We are a high volume retailer of AI brand diving sensors, assuring that replacement sensors ordered from Dive Gear Express are always among the freshest available. Due to the unique nature of the product, this diving grade oxygen sensor is NON-RETURNABLE. Your complete satisfaction is our goal, so please consider carefully before purchase.

More Information
Brand Analytical Industries
Weight 0.250000

Customer Reviews

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Dive Gear Express has not done any verification or validation of oxygen sensors and disclaims any responsibility and liability for the use of oxygen sensors in rebreather applications. Verification and validation of specific oxygen sensors for use in rebreather applications is the responsibility of the equipment user and/or original equipment manufacturer.

Oxygen sensors are one of the very few items on our website that are NOT returnable, because we can't know with absolute certainty how they were handled once delivered. Additional shipping and handling of the return can also degrade performance. They are critical to safety in rebreather diving, and our customers have a reasonable expectation of receiving as factory fresh a product as possible from Dive Gear Express. Your complete satisfaction is our goal, so please consider carefully before purchase.

Oxygen Sensor Life in Rebreathers

When any new oxygen sensor is removed from the sealed package, it can take anywhere from a few minutes to several hours for it to acclimate and the millivolt output to stabilize. We recommend waiting as long as practical before calibrating your rebreather with a freshly opened sensor.

Oxygen sensors are a consumable like a battery; their service life can vary considerably depending on usage, oxygen exposure and environmental factors. Three conditions are particularly notable for shortening the life of an oxygen sensor, regardless of brand.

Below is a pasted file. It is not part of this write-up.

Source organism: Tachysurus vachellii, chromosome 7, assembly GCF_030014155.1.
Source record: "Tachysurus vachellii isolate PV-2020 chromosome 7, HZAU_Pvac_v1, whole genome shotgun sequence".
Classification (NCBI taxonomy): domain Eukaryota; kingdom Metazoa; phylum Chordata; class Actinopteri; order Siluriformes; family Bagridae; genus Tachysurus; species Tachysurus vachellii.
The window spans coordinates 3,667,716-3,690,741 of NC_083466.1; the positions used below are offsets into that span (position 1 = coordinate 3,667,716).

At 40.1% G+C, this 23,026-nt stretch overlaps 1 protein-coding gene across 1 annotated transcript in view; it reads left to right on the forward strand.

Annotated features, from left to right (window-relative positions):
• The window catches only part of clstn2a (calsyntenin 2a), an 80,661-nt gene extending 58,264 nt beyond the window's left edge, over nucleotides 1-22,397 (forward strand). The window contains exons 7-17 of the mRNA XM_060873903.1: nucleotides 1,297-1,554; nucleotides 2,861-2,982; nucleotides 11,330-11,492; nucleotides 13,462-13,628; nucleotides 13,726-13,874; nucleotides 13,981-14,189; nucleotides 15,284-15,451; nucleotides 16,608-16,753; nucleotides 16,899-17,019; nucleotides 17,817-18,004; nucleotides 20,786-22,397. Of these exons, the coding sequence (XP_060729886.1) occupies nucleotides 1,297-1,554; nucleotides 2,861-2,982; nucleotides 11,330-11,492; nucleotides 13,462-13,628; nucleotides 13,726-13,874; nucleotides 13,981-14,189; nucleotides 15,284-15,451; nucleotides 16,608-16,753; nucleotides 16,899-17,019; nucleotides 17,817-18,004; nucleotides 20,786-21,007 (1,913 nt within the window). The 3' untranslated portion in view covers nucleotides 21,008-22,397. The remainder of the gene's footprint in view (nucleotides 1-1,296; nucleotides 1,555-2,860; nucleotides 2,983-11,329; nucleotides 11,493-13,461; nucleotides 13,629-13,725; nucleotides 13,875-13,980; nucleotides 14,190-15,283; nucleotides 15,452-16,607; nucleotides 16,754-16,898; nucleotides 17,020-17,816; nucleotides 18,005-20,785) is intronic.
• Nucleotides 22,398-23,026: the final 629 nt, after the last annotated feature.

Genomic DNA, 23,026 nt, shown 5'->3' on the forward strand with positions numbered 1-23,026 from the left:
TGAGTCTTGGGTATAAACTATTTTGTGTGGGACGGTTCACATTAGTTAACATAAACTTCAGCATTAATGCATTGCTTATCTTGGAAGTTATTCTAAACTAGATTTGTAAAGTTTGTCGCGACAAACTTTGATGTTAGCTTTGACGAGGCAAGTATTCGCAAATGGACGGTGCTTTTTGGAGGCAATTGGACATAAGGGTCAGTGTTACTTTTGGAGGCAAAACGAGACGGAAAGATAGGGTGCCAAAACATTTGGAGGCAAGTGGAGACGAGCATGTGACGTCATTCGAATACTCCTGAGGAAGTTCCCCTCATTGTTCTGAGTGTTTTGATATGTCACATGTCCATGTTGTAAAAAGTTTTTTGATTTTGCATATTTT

• Impact - Inside the oxygen sensor are tiny wires and seals that are very fragile. Sensors subjected to g-force shocks explains why a new sensor will come out of the package DOA; high, low or zero millivolt output; or with erratic behaviors.
  • Heat - The warmer the sensor, the shorter the life. That can happen during shipping or storage, especially in tropical climates. Their life can also be significantly shortened when the rebreather sits in the sun and gets very hot.
  • Prolonged Oxygen Exposure - Leaving elevated oxygen mixtures in the breathing loop, which often happens following a calibration, will substantially reduce the life of a sensor. Heavy use of your rebreather will also shorten the life of the sensor.

As oxygen sensors reach end-of-life they can become unpredictable, causing problems that are sometimes difficult to diagnose. The expiration date printed on some sensors is not a guarantee they can remain in-service until that date; it is a caution against use after that date. In our opinion, there is not ANY in-the-field test or dive procedure that will properly validate a oxygen sensor for use beyond it's expiration date or recommended service life.

Because oxygen sensors are so critical to the operational safety of rebreathers, we recommend discontinuing the use of oxygen sensors in rebreather diving applications that have been in-service over 12 months. While you might be tempted to 'extend' the service life of your sensors to continue to dive, please always follow the manufacturer's recommendations for sensor handling and replacement.

For more information, see our article on Oxygen Sensor Handling Best Practices.